KUALA LUMPUR, Feb 3 — Petaling Jaya (PJ) has been named as one of the 10 winners of the United Nations Educational, Scientific and Cultural Organisation’s (Unesco) Learning City Award, alongside nine other cities worldwide.
PJ shares the stage with Aswan (Egypt), Chengdu (China), Heraklion (Greece), Ibadan (Nigeria), Medellín (Colombia), Melitopol (Ukraine), Santiago (Mexico), Seodaemun-gu (Republic of Korea), and Sonderborg (Denmark).
In a statement posted on January 31 last month, Unesco said that the awards will be delivered during a ceremony at the 2019 International Conference on Learning Cities in Medellín, Colombia.
“According to the Learning City Award Jury, these cities have shown exemplary progress and commitment in promoting education and lifelong learning at the local level.
“Despite their very different starting points and the various economic, political, social and environmental contexts, all of the Unesco Learning City Award 2019 winners have initiated innovative and target-specific policies and programmes that provide fruitful opportunities for their communities to benefit from lifelong learning,” Unesco posted in a statement on its website.
It said that PJ had made significant strides to improve accessibility to public learning spaces, and provided free bus services covering four routes, which also doubled as information disseminators through the on-board screens inside the buses.
“The city is also making good use of the resources provided by the partners,” Unesco said.
Unesco said that in Aswan, the city deployed a strategy integrating several projects, which includes gardening, water-conservation programmes in schools, as well as diverse entrepreneurial training opportunities for all groups of society.
“In Chengdu, China, several examples of best practice in lifelong learning are taking place: for instance, an innovative programme that combines learning with walks around the city has been established, with each route focusing on a different subject area such as regional features, traditional cultures and modern industry, demonstrating a smart use of public and non-public resources.” it added.
The Greek city of Heraklion, according to Unesco, found an innovative and fun way to bring its citizens and the refugees residing in the city closer together by promoting equity and inclusion through sports and educational activities based on subjects such as local culture and tradition.
In Ibadan, Nigeria, It said that a recent festival of learning offered interactive and varied activities, as well as workshops for different target audiences,to reinforce lifelong learning in the community.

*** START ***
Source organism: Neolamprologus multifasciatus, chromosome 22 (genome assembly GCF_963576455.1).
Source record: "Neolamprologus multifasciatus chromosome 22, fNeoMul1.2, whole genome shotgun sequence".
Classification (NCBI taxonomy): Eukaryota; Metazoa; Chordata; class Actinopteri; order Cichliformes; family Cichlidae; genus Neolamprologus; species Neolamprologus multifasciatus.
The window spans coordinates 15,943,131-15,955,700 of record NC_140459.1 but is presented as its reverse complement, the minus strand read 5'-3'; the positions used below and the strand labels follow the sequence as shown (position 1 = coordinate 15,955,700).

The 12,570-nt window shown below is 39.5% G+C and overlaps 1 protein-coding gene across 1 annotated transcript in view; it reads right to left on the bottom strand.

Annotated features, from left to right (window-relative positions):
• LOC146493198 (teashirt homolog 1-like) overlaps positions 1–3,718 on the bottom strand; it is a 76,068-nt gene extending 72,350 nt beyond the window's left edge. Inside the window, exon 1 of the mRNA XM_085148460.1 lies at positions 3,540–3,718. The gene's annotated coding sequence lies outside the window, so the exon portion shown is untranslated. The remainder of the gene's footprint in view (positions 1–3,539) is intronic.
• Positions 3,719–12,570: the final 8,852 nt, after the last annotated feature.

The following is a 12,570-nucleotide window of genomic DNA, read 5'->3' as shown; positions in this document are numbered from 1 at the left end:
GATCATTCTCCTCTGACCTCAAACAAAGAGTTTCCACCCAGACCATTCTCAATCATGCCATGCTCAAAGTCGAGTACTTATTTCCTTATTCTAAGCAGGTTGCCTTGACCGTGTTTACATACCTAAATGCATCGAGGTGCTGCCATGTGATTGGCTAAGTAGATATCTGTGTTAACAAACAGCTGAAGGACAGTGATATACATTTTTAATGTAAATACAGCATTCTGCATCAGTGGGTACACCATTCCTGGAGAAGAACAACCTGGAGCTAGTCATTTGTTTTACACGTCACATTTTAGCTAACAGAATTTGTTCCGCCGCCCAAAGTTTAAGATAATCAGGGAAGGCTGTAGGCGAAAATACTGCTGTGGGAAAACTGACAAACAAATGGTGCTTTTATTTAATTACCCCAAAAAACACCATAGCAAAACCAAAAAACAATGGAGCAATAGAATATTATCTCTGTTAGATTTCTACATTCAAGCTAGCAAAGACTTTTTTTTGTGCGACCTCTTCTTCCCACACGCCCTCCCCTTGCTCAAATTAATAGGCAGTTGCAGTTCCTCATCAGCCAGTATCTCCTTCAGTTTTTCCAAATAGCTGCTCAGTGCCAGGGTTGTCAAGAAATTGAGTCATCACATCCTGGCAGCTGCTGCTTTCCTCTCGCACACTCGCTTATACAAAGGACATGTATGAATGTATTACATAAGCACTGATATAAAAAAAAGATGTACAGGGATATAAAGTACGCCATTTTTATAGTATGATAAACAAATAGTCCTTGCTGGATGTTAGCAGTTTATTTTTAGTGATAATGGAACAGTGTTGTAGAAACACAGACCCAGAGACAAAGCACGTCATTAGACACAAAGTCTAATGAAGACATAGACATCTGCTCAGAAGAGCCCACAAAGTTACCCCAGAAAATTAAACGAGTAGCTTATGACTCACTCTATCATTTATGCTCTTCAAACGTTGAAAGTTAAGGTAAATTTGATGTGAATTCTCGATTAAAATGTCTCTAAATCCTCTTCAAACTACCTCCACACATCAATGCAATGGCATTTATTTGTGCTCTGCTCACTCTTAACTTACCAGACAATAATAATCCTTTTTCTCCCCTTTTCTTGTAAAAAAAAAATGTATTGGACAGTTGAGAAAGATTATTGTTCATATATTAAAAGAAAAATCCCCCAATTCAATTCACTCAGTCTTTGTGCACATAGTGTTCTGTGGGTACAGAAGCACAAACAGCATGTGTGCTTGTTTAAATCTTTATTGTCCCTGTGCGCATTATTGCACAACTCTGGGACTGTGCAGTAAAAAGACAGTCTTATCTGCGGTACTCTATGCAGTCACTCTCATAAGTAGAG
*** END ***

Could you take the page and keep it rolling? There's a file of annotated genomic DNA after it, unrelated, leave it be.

The city of Medellín, in Colombia, meanwhile has been coordinating a number of programmes, including one that has helped to successfully reintegrate over 4,650 school drop-outs by engaging with them on a one-to-one basis.
“The ‘How Are We Doing?’ monitoring and evaluation project is another important component of Medellin’s learning city initiative,” Unesco noted.
In Ukraine, the city of Melitopol has been making marked progress, Unesco said, to becoming a learning city, and has channeled considerable effort into the retraining of internally displaced people who were previously working in the mining industry.
In the Mexican city of Santiago, Unesco said that its citizens have been given access to an impressive range of free classes, including robotic courses for children and anti-bullying training.
“In a great example of how to optimally utilise one’s surroundings, Seodaemun-gu, in the Republic of Korea, has taken advantage of its many high-rise apartments by creating small learning communities that teach 50 courses each year in citizens’ living rooms. The city also counts with a strong monitoring and evaluation mechanism.
“Finally, the Danish city of Sønderborg has promoted sustainability far beyond its formal education system, and created a coordinated structure for stakeholder involvement that will ensure continued progress as a learning city,” Unesco said.
It added that Sønderborg has developed a ‘4–17–42’ strategy, with ‘4’ representing the city’s four political commitments (environmental, economic, social and cultural), ‘17’ represents the city’s commitment to the 17 UN Sustainable Development Goals (SDGs), and ‘42’ representing the 42 features included in the Unesco GNLC’s Key Features of Learning Cities.